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Whooping cough on sharp rise, even among those who are vaccinated

Modified: Friday, Sep 27th, 2013


Reported cases of pertussis have seen a sharp increase nationwide, including here in Wyoming. Statewide, reported cases have jumped from just 13 in 2011 to 59 last year and 64 so far in 2013. (Graphic courtesy Center for Disease Control and Prevention)


EVANSTON — Whooping cough, or pertussis, is on the rise in Wyoming, already exceeding last year’s reported cases and more than quadrupling reported cases from two years ago.

“In 2011 there were 13 reported cases in Wyoming,” Reginal McClinton, WDH Epidemiologist, said. “In 2012 there were 59 and so far this year there have been 64.”

Perhaps more staggering than the raw data is that vaccinations aren’t working – or at least not as well as they used to.

“Since the early 1980s, there has been an overall trend of an increase in reported pertussis cases,” McClinton said. “Pertussis is naturally cyclic in nature, with peaks in disease every three to five years. But for the past 20 to 30 years, we’ve seen the peaks getting higher and overall case counts going up. There are several reasons that help explain why we’re seeing more cases as of late. These include: Increased awareness, improved diagnostic tests, better reporting, more circulation of the bacteria, and waning immunity.

McClinton said the medical community may be using a vaccine that’s less effective than one used decades ago.

“When it comes to waning immunity, it seems that the acellular pertussis vaccine (DTaP) we use now may not protect for as long as the whole cell vaccine (DTP) we used to use. Throughout the 1990s, the U. S. switched from using DTP to using DTaP for infants and children.”

Although more children are vaccinated than aren’t, many who receive vaccinations are still getting whooping cough.

“In unvaccinated children there were 15 cases,” McClinton said. “Vaccinated children that were not up to date showed five cases. Children that were up to date showed 23 cases, fully vaccinated children showed 10 cases and adults had 11 cases for a total of 64 cases so far this year.”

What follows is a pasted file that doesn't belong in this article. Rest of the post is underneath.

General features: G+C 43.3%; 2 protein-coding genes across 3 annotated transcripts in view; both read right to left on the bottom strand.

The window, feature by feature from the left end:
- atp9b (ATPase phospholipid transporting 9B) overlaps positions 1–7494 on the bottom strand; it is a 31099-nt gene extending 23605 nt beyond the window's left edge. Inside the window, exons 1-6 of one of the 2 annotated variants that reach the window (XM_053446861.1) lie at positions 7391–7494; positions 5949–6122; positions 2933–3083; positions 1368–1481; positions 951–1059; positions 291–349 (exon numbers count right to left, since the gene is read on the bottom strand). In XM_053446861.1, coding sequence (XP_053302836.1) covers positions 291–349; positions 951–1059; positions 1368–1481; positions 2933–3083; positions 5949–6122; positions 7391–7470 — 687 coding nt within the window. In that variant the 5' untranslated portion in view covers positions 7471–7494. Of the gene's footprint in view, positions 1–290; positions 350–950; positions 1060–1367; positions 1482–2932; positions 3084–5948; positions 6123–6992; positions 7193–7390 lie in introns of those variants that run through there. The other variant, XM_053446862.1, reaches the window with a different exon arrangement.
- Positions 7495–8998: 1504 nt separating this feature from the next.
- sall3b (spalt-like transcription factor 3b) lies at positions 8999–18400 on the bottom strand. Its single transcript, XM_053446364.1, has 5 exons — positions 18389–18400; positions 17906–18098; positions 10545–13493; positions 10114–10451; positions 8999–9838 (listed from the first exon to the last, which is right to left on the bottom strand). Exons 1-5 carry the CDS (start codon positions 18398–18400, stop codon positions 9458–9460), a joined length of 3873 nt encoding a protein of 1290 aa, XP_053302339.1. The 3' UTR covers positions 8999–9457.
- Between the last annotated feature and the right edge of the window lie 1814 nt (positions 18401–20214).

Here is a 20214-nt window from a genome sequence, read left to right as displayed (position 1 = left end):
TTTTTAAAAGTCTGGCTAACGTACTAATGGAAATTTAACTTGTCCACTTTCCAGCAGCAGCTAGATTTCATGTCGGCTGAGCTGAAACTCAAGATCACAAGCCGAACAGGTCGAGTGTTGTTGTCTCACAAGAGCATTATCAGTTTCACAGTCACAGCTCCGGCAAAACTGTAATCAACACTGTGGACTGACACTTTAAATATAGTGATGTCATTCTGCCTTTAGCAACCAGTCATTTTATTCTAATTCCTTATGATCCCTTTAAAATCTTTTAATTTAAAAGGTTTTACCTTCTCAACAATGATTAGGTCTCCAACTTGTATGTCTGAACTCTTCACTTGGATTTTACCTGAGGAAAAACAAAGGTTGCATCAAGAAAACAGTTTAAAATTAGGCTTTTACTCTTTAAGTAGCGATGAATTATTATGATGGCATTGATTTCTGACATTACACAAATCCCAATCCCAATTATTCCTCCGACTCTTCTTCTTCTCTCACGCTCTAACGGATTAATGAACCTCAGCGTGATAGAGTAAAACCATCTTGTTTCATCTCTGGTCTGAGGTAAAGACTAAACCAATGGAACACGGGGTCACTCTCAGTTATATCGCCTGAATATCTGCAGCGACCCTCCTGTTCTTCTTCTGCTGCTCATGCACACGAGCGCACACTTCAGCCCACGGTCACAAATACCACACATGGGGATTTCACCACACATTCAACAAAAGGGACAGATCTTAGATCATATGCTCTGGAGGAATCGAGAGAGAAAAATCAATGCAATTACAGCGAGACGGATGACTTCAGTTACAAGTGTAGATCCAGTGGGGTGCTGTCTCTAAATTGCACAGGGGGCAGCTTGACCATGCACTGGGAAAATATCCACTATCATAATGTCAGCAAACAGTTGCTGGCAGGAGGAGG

But health officials still say people fare better if they are vaccinated because even if they do get whooping cough, they can fight it off easier than if they hadn’t received the vaccine.

“The number one thing parents can do to prevent Pertussis is to ensure their children are up to date with vaccinations,” Patricia Arnold, RN, MPH, Nurse Manager at Uinta County Public Health, said. “Parents can check with their healthcare provider or with local public health for more details.

“Pertussis vaccinations are not perfect, but effective. If you’ve been vaccinated and still become ill with Pertussis, you are less likely to have a severe infection. The most severe danger is for babies. More than half of infants less than one year of age who become ill with pertussis must be hospitalized; in some cases it can be deadly. Babies can catch the infection from family members or other caregivers who may not realize they have the disease. Infants should be kept away from individuals who have an illness characterized by coughing,” Arnold said.

“The DTaP adolescent/adult Pertussis booster vaccine is important for those who spend time with new infants,” Arnold said. “If you are pregnant or planning to become pregnant, you should talk to your doctor about a DTaP vaccine. It is also a good idea to make sure all people around babies are vaccinated, including siblings, grandparents, other family members and childcare staff.”

But being around children isn’t the only reason adults should be vaccinated, Arnold said.

“Adults can become ill with Pertussis and may not always realize it,” she said. “Again, Pertussis vaccinations are not perfect, but effective. If you get the vaccine and still get whooping cough, you will have fewer coughing fits, shorter illness, and be less likely to suffer from disease complications. When you or your child develops a cold that includes a prolonged or severe cough, it may be whooping cough. The best way to know is to contact your doctor.”

Arnold said the county is prepared for a whooping cough outbreak.

“Uinta County Public Health has vaccine available during our normal clinic hours,” Arnold said. “We work hand in hand with the Wyoming Department of Health, and also with our local healthcare providers,” she said.











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